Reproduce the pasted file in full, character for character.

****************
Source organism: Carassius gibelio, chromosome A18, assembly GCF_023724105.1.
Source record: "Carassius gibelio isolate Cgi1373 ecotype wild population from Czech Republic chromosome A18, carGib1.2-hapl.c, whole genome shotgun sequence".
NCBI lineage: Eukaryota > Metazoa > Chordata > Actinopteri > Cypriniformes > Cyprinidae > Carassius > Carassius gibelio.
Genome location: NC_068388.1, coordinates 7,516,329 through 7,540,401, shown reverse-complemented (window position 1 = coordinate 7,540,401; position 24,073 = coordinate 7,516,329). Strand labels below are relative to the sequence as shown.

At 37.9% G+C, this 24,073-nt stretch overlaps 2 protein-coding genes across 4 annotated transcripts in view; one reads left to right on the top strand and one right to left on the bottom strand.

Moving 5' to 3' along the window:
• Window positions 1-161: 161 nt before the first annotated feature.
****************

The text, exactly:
Source organism: Carassius gibelio, chromosome A18, assembly GCF_023724105.1.
Source record: "Carassius gibelio isolate Cgi1373 ecotype wild population from Czech Republic chromosome A18, carGib1.2-hapl.c, whole genome shotgun sequence".
NCBI lineage: Eukaryota > Metazoa > Chordata > Actinopteri > Cypriniformes > Cyprinidae > Carassius > Carassius gibelio.
Genome location: NC_068388.1, coordinates 7,516,329 through 7,540,401, shown reverse-complemented (window position 1 = coordinate 7,540,401; position 24,073 = coordinate 7,516,329). Strand labels below are relative to the sequence as shown.

At 37.9% G+C, this 24,073-nt stretch overlaps 2 protein-coding genes across 4 annotated transcripts in view; one reads left to right on the top strand and one right to left on the bottom strand.

Moving 5' to 3' along the window:
• Window positions 1-161: 161 nt before the first annotated feature.